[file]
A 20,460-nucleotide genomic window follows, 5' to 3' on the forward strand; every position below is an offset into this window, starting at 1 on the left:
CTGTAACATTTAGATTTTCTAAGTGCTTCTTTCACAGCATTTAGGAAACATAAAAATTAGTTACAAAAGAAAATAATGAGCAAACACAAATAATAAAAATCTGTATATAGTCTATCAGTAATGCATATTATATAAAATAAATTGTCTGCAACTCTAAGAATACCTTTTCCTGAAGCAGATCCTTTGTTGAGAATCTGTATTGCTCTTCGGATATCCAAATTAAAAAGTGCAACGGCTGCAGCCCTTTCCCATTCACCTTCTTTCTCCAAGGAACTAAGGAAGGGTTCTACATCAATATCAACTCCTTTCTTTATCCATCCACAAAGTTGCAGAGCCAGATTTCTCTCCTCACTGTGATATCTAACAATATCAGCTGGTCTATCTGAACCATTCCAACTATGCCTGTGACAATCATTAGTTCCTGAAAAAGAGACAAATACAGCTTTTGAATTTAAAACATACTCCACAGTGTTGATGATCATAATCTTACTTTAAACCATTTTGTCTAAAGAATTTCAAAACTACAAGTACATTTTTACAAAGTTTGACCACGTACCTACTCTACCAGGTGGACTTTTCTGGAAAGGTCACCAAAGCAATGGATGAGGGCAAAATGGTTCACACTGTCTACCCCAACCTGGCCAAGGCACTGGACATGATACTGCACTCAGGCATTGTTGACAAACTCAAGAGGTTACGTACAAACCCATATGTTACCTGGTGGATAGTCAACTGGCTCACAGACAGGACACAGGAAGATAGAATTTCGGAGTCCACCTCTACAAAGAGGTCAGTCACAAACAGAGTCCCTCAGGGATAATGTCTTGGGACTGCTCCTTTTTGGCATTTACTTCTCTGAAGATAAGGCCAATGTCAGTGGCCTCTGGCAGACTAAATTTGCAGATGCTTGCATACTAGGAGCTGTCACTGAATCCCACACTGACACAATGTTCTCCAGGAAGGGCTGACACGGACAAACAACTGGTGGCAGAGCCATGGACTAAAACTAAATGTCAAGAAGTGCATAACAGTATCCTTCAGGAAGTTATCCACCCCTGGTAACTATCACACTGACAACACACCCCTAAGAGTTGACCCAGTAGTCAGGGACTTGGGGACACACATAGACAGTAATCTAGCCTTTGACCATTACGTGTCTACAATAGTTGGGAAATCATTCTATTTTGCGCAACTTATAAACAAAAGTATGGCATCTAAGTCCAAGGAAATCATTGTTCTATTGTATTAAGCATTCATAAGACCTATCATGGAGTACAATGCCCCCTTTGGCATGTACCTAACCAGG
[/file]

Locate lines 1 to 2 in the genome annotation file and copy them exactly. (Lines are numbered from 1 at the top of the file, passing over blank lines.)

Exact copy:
A 20,460-nucleotide genomic window follows, 5' to 3' on the forward strand; every position below is an offset into this window, starting at 1 on the left:
CTGTAACATTTAGATTTTCTAAGTGCTTCTTTCACAGCATTTAGGAAACATAAAAATTAGTTACAAAAGAAAATAATGAGCAAACACAAATAATAAAAATCTGTATATAGTCTATCAGTAATGCATATTATATAAAATAAATTGTCTGCAACTCTAAGAATACCTTTTCCTGAAGCAGATCCTTTGTTGAGAATCTGTATTGCTCTTCGGATATCCAAATTAAAAAGTGCAACGGCTGCAGCCCTTTCCCATTCACCTTCTTTCTCCAAGGAACTAAGGAAGGGTTCTACATCAATATCAACTCCTTTCTTTATCCATCCACAAAGTTGCAGAGCCAGATTTCTCTCCTCACTGTGATATCTAACAATATCAGCTGGTCTATCTGAACCATTCCAACTATGCCTGTGACAATCATTAGTTCCTGAAAAAGAGACAAATACAGCTTTTGAATTTAAAACATACTCCACAGTGTTGATGATCATAATCTTACTTTAAACCATTTTGTCTAAAGAATTTCAAAACTACAAGTACATTTTTACAAAGTTTGACCACGTACCTACTCTACCAGGTGGACTTTTCTGGAAAGGTCACCAAAGCAATGGATGAGGGCAAAATGGTTCACACTGTCTACCCCAACCTGGCCAAGGCACTGGACATGATACTGCACTCAGGCATTGTTGACAAACTCAAGAGGTTACGTACAAACCCATATGTTACCTGGTGGATAGTCAACTGGCTCACAGACAGGACACAGGAAGATAGAATTTCGGAGTCCACCTCTACAAAGAGGTCAGTCACAAACAGAGTCCCTCAGGGATAATGTCTTGGGACTGCTCCTTTTTGGCATTTACTTCTCTGAAGATAAGGCCAATGTCAGTGGCCTCTGGCAGACTAAATTTGCAGATGCTTGCATACTAGGAGCTGTCACTGAATCCCACACTGACACAATGTTCTCCAGGAAGGGCTGACACGGACAAACAACTGGTGGCAGAGCCATGGACTAAAACTAAATGTCAAGAAGTGCATAACAGTATCCTTCAGGAAGTTATCCACCCCTGGTAACTATCACACTGACAACACACCCCTAAGAGTTGACCCAGTAGTCAGGGACTTGGGGACACACATAGACAGTAATCTAGCCTTTGACCATTACGTGTCTACAATAGTTGGGAAATCATTCTATTTTGCGCAACTTATAAACAAAAGTATGGCATCTAAGTCCAAGGAAATCATTGTTCTATTGTATTAAGCATTCATAAGACCTATCATGGAGTACAATGCCCCCTTTGGCATGTACCTAACCAGG